Jul. 03, 2007 | In the Plame case, as in nearly every matter, Vice President Dick Cheney controlled and directed the flow of information that shaped the decision making of President George W. Bush. When Nicholas Kristof, the New York Times columnist, published "Missing in Action: Truth," on May 6, 2003, referring to but not mentioning by name former Ambassador Joseph Wilson as one who conducted a mission to Niger, where he found no evidence of Saddam Hussein seeking to purchase yellowcake uranium for nuclear weaponry, Cheney furiously launched the effort to discover Wilson's identity and to discredit him. He ordered I. Lewis "Scooter" Libby, his chief of staff, to head the operation. Libby's frenetic activity triggered a secret State Department investigation and memo that identified Wilson's wife, Valerie Plame, as a covert CIA operative.

Cheney aroused President Bush to the danger from Wilson. A handwritten note by Libby that surfaced in his trial revealed that Bush raised his concern about the Kristof column in a subsequent June 9 meeting. The next day, the State Department memo "Niger/Iraq Uranium Story" began circulating within the administration. On June 12, Cheney identified Plame to Libby, and Libby went hard to work. Within three days, he discussed Plame with five officials. On July 6, after Wilson published a New York Times op-ed disclosing that the rationale the president gave for the war was premised on false information, an enraged Cheney ordered Libby into high gear. Cheney also secured Bush's concurrence for Libby to leak selected parts of the still-classified National Intelligence Estimate on Saddam's weapons of mass destruction to New York Times reporter Judith Miller on July 8. Bush, therefore, was deeply involved. But what did the president know, and when did he know it?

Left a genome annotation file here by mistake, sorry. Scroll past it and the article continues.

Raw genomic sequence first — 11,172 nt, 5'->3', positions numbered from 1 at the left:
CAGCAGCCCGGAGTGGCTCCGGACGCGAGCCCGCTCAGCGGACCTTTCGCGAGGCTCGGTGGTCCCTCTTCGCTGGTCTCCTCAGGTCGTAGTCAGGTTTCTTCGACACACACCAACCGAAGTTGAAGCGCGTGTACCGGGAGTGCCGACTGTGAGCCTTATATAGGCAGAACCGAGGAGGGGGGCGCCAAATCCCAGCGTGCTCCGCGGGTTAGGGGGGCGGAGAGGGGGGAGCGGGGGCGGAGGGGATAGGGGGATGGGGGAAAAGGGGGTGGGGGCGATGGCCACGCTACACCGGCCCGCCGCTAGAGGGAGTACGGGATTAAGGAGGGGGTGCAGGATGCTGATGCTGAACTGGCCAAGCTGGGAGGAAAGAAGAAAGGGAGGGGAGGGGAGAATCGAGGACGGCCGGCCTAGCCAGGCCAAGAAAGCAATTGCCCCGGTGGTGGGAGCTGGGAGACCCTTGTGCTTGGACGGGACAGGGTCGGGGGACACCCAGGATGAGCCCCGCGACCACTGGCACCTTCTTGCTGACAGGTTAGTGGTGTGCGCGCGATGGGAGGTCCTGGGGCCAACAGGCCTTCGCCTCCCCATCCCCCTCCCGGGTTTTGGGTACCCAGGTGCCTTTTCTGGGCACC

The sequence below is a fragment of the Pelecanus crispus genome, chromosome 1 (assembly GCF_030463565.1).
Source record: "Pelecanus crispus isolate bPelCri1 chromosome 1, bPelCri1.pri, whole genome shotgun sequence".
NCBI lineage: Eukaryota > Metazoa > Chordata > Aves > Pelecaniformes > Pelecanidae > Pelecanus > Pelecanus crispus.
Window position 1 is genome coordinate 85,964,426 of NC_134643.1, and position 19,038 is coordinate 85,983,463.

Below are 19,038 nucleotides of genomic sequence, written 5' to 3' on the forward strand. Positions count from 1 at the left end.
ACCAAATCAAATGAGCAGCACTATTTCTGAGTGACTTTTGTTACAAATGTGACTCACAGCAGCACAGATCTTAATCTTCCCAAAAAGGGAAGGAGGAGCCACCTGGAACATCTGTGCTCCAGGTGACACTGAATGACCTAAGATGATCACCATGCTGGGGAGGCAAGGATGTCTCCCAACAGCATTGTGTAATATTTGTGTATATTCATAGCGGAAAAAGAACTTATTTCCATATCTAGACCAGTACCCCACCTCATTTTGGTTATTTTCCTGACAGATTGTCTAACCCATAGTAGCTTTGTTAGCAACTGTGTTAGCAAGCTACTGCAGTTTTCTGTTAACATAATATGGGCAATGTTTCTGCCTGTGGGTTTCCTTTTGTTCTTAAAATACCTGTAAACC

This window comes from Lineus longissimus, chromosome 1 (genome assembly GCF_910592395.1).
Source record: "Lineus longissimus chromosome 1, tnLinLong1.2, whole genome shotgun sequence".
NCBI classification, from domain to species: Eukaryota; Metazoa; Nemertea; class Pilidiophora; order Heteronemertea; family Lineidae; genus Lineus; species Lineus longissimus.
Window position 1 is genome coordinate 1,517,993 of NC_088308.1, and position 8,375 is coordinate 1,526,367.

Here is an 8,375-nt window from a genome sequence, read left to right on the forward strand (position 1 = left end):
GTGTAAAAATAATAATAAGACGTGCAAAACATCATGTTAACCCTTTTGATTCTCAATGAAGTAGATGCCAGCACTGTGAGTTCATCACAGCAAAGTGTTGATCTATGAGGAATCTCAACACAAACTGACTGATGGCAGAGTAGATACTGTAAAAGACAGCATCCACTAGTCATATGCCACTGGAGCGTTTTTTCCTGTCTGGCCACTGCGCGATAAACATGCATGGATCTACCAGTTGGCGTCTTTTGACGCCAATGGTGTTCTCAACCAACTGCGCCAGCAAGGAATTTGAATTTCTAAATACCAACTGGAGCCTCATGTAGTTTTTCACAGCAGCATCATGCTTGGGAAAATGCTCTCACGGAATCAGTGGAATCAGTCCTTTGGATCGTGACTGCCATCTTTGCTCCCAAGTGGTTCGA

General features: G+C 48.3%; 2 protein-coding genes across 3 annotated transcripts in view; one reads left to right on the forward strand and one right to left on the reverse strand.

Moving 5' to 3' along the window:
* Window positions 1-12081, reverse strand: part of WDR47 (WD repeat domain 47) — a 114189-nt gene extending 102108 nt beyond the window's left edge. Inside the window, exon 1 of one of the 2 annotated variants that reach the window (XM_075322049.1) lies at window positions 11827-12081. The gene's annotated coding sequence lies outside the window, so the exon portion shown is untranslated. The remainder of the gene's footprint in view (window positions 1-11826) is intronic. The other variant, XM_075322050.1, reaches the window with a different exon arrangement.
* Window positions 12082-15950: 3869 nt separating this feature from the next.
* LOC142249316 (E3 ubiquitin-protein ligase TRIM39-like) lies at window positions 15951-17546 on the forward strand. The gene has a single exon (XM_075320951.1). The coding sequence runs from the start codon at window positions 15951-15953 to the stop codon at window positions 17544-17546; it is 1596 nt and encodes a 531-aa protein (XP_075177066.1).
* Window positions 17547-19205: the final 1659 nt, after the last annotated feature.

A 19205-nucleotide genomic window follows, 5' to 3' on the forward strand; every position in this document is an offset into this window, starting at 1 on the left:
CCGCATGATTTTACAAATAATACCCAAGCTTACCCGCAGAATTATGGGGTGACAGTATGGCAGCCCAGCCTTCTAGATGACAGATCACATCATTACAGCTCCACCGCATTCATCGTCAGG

Bush's commutation of Libby's 30-month prison sentence for four counts of perjury and obstruction of justice was as politically necessary to hold his remaining hardcore base for the rest of his 18 months in office as it was politically damaging to his legacy and to the possibility of a Republican succession. It was also essential in order to sustain Libby's cover-up protecting Cheney and perhaps Bush himself.

The sole reason that Bush offers for the commutation -- that Judge Reggie Walton's sentence was "excessive" -- is transparently false. Indeed, the sentence meets the normal guidelines for such a crime. "The sentence in this case was imposed pursuant to the laws governing sentencings which occur every day throughout this country," said Patrick Fitzgerald, the special prosecutor. "In this case, an experienced federal judge considered extensive argument from the parties and then imposed a sentence consistent with the applicable laws." Nothing is irregular or extraordinary about the length of the sentence, except the person receiving it.

It was not the judge who exceeded the sentencing guidelines; it is the president who ignored federal standards for commutations, by which it is customary that the convicted person serve some time before being eligible. Dishonestly appealing to the letter of the law, Bush's spirit of impunity is masked as benevolence and mercy.

Even as Bush attacked the judgment of Walton, his own appointee to the federal bench, he acknowledged Libby's guilt, declaring: "I respect the jury's verdict." Even as Bush engages in juridical nullification, he does not seek jury nullification. By confessing that Libby was engaged in a cover-up -- after all, that was the verdict -- Bush establishes his own motive. In brief, Bush's act ratifies Libby's cover-up. The "cloud over the vice president" that the prosecutor decried will never be dispelled. Cheney -- and Bush -- walk, too.

Libby had to have understood, without a word ever being passed, that leniency of some sort would be granted. His steadfast cover-up was encouraged by his intimate knowledge of the methods of Cheney and Bush. The fine he must pay -- $250,000 -- is meaningless because he will certainly not be paying it himself. His legal defense fund, supported by the friends of the president and vice president, boasts a treasury of $5 million. He has been well taken care of.